For the first time in six years, Florida has a new health care provider reimbursement manual, governing workers’ compensation fees for doctors.
But the manual already could be considered three years out of date. It also will soon face a legal challenge by insurers because of new physician dispensing rules in it.
The Florida Division of Workers’ Compensation adopted the 2020 edition of the fee schedule manual in 2021, but under state law, the Legislature must ratify the changes if it is shown that they would cost businesses in the state more than a nominal amount. Until this spring, lawmakers had declined to act on the reimbursement plan since 2016, leaving Florida doctors who treat injured workers with some of the lowest payment schedules in the United States, officials have said.
The new manual significantly raises maximum reimbursement allowances for physicians, which most stakeholders were happy with. But one highly debated section in the manual now allows physicians and physician assistants to dispense medications to patients, and bars insurers from denying payment. A coalition of workers’ compensation insurance companies have fought against that provision for years, saying that doctors often charge more for the medications, the practice is akin to self-dealing when physicians own a stake in pharmacies that supply the drugs, and it provides fewer safeguards on drug conflicts or overuse.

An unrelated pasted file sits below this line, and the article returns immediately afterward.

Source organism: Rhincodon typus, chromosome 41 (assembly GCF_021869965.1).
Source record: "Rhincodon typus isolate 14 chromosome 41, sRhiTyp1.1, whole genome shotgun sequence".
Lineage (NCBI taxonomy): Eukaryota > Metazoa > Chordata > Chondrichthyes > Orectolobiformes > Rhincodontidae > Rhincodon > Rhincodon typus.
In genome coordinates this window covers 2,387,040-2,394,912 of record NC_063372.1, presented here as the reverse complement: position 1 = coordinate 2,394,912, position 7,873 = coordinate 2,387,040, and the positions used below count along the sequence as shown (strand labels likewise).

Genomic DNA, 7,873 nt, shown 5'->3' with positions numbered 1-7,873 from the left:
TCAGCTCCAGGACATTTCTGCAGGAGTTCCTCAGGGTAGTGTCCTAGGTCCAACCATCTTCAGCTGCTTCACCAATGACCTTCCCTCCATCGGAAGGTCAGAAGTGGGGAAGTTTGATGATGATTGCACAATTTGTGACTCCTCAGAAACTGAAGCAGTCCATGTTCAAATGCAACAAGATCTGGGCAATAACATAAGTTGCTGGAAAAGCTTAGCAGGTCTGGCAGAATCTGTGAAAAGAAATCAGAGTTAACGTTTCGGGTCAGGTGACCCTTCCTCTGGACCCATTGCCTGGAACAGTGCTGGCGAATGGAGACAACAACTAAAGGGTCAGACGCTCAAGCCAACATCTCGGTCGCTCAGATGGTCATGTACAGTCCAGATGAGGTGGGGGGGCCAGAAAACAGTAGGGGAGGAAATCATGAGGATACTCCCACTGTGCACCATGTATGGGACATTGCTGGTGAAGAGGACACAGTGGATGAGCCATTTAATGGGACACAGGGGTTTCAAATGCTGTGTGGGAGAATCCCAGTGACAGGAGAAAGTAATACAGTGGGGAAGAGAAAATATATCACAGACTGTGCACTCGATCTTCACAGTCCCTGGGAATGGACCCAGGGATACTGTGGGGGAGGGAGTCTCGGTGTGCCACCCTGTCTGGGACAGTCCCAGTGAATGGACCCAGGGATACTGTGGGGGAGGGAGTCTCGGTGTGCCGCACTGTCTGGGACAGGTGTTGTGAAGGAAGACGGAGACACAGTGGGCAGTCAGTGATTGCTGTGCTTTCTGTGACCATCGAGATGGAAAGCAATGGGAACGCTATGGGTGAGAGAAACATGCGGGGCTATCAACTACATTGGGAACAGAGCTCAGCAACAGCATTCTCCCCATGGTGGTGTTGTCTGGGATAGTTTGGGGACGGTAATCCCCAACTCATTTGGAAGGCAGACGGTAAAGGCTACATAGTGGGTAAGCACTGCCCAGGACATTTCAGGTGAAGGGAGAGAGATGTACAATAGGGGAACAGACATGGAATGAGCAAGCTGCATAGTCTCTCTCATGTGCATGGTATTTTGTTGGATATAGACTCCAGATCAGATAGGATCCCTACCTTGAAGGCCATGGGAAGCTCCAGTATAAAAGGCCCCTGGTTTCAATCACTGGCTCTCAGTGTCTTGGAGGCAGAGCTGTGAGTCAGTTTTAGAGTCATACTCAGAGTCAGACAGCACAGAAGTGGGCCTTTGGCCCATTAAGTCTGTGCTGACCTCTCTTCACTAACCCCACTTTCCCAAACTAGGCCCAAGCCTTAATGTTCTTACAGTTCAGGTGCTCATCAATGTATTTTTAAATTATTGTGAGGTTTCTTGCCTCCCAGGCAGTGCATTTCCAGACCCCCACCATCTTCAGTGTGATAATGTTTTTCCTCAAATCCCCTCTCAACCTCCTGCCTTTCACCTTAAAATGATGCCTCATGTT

The coalition is expected to file a lawsuit over the provision, which, they argue, thwarts state law on physician dispensing and workers’ choice of pharmacies.
The new reimbursement manual can be seen here. It takes effect July 1.
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